The alleged documents leaked by hackers detail the Fronton project citing Mirai malware and the FSB’s plan to hack IoT devices.
Globally, intelligence organizations are notorious for overstepping their constitutional boundaries breaching the privacy of citizens in the process. While the NSA seems to be the pallbearer of such activities, Russia’s FSB is no different.
This has been recently proven so by a Russian group named Digital Revolution that alleges to have hacked an FSB contractor – the Kvant Research Institute – learning about a program called Fronton in which the prime target is hacking the Internet of Things (IoT) devices on a global level.
A tweet from the group posted on March 18th:
Tweet translated: Why is our own government spying on us through the IoT? In fact, spies on the whole world. How do they do it?
A look at the official website of hackers, the text translated from the Russian language claims that.
We can prove that Kremlin henchmen crack our computers and spy on us Why is our own government spying on us through the IoT? In fact, spies on the whole world. How do they do it?
The group has also shared a MEGA download link apparently containing all leaked documents. Here’s a preview of the site’s homepage:
Detailing its findings on 18 March 2020 through documents, images, and pieces of code that are from 2017/2018, HackRead.com has learned that the project is aimed at building a botnet to infiltrate the IoT devices.
Known to have been ordered by a unit numbered 64829 translating to the FSB Information Security Center; it frequently cites the Mirai malware as a source that was used for similar purposes back in 2016.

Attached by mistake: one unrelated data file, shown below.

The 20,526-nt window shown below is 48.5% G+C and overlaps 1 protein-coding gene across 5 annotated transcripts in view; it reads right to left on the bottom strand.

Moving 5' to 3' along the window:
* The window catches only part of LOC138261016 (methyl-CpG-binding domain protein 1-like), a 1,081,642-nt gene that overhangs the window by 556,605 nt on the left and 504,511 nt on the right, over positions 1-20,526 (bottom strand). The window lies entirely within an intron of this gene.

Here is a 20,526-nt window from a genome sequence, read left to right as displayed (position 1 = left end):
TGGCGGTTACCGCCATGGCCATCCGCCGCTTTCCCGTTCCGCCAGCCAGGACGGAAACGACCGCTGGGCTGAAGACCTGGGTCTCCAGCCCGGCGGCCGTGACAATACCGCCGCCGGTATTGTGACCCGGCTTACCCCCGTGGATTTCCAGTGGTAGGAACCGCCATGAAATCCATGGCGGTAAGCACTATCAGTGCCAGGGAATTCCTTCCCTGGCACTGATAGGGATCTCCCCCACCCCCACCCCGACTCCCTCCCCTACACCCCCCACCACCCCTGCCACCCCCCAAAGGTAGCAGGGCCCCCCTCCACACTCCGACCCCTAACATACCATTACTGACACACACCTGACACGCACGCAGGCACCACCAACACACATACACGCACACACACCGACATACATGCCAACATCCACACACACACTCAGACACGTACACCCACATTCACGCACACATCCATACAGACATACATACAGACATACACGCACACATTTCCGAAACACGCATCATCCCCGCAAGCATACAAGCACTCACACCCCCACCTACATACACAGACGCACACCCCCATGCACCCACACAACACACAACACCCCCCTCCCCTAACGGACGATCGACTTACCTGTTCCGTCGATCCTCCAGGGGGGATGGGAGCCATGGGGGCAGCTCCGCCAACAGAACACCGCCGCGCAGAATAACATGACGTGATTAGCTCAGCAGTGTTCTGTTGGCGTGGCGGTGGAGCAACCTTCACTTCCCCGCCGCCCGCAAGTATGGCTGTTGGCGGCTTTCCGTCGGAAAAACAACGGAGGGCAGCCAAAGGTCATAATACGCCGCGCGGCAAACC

If the FSB succeeded in its goals, this would also allow them to conduct a range of attacks including those on individual devices through brute-forcing, especially those with weak, commonly used and default credentials.
Furthermore, according to the specifications obtained, Fronton is supposed to attack security cameras on the internet along with network video recorders which make it ideally positioned to launch highly effective DDoS attacks.
These DDoS attacks then could be used to attack rival countries such as those in Europe and even result in the entire internet being inaccessible for many hours in smaller countries, not just social networking sites and some servers.
As for how the botnet once established will be managed, they plan to do so through the normal use of a command & control (C2) center whose location would be well guarded with the help of a VPN and proxy servers as shown in the image above.
A look at the frontend below shows us 10/221 records of devices “found” with all of them being Linux based machines. This represents an even greater threat considering that the vast majority of IoT devices run on Linux hinting at the capabilities of the program.
To conclude, this is not the first time that the Digital Revolution has come up with such a breach. It has also done so earlier on two occasions as covered by HackRead.com where they targeted two companies named Quantum and SyTech through which the details of over 7 FSB projects were leaked.
Microsoft also reported seeing one Russian state-sponsored group hacking IoT devices back in August 2019 which indicates a growing trend and for good reason. IoT devices are much more vulnerable than other devices and hence, it is imperative that we take suitable precautions such as strong encryption and authentication measures along with using devices from reputable manufacturers that take consumer security seriously.